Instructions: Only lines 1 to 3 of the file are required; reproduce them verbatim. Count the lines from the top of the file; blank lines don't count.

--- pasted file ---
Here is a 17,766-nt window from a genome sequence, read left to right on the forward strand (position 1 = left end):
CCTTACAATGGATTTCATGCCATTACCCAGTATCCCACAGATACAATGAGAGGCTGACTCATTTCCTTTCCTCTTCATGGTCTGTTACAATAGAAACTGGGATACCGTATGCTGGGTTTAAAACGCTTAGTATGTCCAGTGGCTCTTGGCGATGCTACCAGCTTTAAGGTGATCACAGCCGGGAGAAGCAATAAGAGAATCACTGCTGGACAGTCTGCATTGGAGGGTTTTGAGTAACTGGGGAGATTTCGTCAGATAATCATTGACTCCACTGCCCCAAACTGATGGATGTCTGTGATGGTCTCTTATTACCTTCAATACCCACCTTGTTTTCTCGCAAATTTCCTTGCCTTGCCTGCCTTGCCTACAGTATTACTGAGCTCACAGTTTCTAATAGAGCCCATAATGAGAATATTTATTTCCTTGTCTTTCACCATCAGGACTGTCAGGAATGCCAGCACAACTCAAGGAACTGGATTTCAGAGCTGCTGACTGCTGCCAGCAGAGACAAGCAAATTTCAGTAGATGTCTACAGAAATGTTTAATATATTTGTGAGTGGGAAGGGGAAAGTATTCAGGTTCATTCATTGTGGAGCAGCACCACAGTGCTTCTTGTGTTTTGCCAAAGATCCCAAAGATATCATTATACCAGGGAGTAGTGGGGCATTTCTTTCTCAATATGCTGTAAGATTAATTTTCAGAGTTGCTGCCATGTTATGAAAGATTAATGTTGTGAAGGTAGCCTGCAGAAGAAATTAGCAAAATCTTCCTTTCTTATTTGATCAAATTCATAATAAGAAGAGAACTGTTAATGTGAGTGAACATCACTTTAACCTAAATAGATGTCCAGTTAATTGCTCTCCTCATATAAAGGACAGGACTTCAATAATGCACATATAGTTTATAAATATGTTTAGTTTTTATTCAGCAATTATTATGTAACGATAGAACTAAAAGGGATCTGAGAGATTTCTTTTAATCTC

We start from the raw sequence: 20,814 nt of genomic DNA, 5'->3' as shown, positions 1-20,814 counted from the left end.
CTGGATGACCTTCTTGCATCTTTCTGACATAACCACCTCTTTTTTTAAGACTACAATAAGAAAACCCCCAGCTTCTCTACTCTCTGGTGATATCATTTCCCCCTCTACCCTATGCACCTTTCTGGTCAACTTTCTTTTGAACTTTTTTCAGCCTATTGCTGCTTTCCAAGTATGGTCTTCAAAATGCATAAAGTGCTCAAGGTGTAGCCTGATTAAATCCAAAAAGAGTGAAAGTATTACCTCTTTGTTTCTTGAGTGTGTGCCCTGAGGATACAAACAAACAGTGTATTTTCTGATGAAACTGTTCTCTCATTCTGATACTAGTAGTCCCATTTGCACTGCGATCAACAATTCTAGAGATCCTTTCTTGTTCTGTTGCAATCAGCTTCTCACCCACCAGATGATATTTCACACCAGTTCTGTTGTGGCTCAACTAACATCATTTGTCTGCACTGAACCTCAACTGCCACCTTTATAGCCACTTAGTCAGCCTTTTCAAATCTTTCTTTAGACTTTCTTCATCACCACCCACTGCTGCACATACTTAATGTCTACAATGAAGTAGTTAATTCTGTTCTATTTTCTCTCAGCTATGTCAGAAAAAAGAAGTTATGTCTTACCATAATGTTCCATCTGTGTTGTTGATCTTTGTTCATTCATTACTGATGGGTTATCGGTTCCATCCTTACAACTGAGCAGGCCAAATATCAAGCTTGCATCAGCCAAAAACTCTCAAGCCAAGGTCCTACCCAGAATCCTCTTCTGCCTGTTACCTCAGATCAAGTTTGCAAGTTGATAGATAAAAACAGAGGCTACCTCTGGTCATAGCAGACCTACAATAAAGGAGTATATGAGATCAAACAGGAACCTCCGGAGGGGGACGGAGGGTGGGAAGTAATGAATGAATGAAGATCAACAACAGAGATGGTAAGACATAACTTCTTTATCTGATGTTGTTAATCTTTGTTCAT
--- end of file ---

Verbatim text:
Here is a 17,766-nt window from a genome sequence, read left to right on the forward strand (position 1 = left end):
CCTTACAATGGATTTCATGCCATTACCCAGTATCCCACAGATACAATGAGAGGCTGACTCATTTCCTTTCCTCTTCATGGTCTGTTACAATAGAAACTGGGATACCGTATGCTGGGTTTAAAACGCTTAGTATGTCCAGTGGCTCTTGGCGATGCTACCAGCTTTAAGGTGATCACAGCCGGGAGAAGCAATAAGAGAATCACTGCTGGACAGTCTGCATTGGAGGGTTTTGAGTAACTGGGGAGATTTCGTCAGATAATCATTGACTCCACTGCCCCAAACTGATGGATGTCTGTGATGGTCTCTTATTACCTTCAATACCCACCTTGTTTTCTCGCAAATTTCCTTGCCTTGCCTGCCTTGCCTACAGTATTACTGAGCTCACAGTTTCTAATAGAGCCCATAATGAGAATATTTATTTCCTTGTCTTTCACCATCAGGACTGTCAGGAATGCCAGCACAACTCAAGGAACTGGATTTCAGAGCTGCTGACTGCTGCCAGCAGAGACAAGCAAATTTCAGTAGATGTCTACAGAAATGTTTAATATATTTGTGAGTGGGAAGGGGAAAGTATTCAGGTTCATTCATTGTGGAGCAGCACCACAGTGCTTCTTGTGTTTTGCCAAAGATCCCAAAGATATCATTATACCAGGGAGTAGTGGGGCATTTCTTTCTCAATATGCTGTAAGATTAATTTTCAGAGTTGCTGCCATGTTATGAAAGATTAATGTTGTGAAGGTAGCCTGCAGAAGAAATTAGCAAAATCTTCCTTTCTTATTTGATCAAATTCATAATAAGAAGAGAACTGTTAATGTGAGTGAACATCACTTTAACCTAAATAGATGTCCAGTTAATTGCTCTCCTCATATAAAGGACAGGACTTCAATAATGCACATATAGTTTATAAATATGTTTAGTTTTTATTCAGCAATTATTATGTAACGATAGAACTAAAAGGGATCTGAGAGATTTCTTTTAATCTC

We start from the raw sequence: 20,814 nt of genomic DNA, 5'->3' as shown, positions 1-20,814 counted from the left end.